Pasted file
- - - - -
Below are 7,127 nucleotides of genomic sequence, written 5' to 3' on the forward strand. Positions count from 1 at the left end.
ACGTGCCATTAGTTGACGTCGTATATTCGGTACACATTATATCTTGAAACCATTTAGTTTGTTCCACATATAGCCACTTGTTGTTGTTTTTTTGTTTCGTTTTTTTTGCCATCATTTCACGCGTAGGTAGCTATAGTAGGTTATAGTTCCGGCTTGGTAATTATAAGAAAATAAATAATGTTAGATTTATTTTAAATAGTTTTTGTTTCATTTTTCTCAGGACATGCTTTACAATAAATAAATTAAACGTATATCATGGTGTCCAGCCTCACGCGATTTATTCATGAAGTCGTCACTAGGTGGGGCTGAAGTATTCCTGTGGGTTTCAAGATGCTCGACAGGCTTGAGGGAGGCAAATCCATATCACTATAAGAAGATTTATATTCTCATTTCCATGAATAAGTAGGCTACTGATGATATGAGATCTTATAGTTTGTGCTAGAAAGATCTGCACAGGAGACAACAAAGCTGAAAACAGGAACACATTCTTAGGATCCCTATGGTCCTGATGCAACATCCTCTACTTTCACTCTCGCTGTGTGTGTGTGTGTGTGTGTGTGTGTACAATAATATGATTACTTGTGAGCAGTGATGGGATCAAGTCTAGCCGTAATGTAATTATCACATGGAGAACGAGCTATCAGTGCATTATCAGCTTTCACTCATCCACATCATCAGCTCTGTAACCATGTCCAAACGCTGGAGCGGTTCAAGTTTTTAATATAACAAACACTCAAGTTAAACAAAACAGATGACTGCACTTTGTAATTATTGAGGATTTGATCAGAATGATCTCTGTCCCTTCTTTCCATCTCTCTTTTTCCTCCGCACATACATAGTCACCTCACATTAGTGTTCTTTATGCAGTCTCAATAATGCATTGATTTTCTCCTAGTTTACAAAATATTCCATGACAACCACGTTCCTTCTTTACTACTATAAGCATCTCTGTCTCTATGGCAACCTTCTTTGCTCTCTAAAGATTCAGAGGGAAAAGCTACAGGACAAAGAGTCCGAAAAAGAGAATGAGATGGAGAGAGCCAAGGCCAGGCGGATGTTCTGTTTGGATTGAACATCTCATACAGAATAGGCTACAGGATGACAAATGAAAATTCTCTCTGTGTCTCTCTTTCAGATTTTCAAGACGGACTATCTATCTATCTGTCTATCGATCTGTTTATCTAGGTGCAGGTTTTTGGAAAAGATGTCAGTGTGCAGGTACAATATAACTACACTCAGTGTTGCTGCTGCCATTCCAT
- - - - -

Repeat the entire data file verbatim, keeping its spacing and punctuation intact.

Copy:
Below are 7,127 nucleotides of genomic sequence, written 5' to 3' on the forward strand. Positions count from 1 at the left end.
ACGTGCCATTAGTTGACGTCGTATATTCGGTACACATTATATCTTGAAACCATTTAGTTTGTTCCACATATAGCCACTTGTTGTTGTTTTTTTGTTTCGTTTTTTTTGCCATCATTTCACGCGTAGGTAGCTATAGTAGGTTATAGTTCCGGCTTGGTAATTATAAGAAAATAAATAATGTTAGATTTATTTTAAATAGTTTTTGTTTCATTTTTCTCAGGACATGCTTTACAATAAATAAATTAAACGTATATCATGGTGTCCAGCCTCACGCGATTTATTCATGAAGTCGTCACTAGGTGGGGCTGAAGTATTCCTGTGGGTTTCAAGATGCTCGACAGGCTTGAGGGAGGCAAATCCATATCACTATAAGAAGATTTATATTCTCATTTCCATGAATAAGTAGGCTACTGATGATATGAGATCTTATAGTTTGTGCTAGAAAGATCTGCACAGGAGACAACAAAGCTGAAAACAGGAACACATTCTTAGGATCCCTATGGTCCTGATGCAACATCCTCTACTTTCACTCTCGCTGTGTGTGTGTGTGTGTGTGTGTGTGTACAATAATATGATTACTTGTGAGCAGTGATGGGATCAAGTCTAGCCGTAATGTAATTATCACATGGAGAACGAGCTATCAGTGCATTATCAGCTTTCACTCATCCACATCATCAGCTCTGTAACCATGTCCAAACGCTGGAGCGGTTCAAGTTTTTAATATAACAAACACTCAAGTTAAACAAAACAGATGACTGCACTTTGTAATTATTGAGGATTTGATCAGAATGATCTCTGTCCCTTCTTTCCATCTCTCTTTTTCCTCCGCACATACATAGTCACCTCACATTAGTGTTCTTTATGCAGTCTCAATAATGCATTGATTTTCTCCTAGTTTACAAAATATTCCATGACAACCACGTTCCTTCTTTACTACTATAAGCATCTCTGTCTCTATGGCAACCTTCTTTGCTCTCTAAAGATTCAGAGGGAAAAGCTACAGGACAAAGAGTCCGAAAAAGAGAATGAGATGGAGAGAGCCAAGGCCAGGCGGATGTTCTGTTTGGATTGAACATCTCATACAGAATAGGCTACAGGATGACAAATGAAAATTCTCTCTGTGTCTCTCTTTCAGATTTTCAAGACGGACTATCTATCTATCTGTCTATCGATCTGTTTATCTAGGTGCAGGTTTTTGGAAAAGATGTCAGTGTGCAGGTACAATATAACTACACTCAGTGTTGCTGCTGCCATTCCAT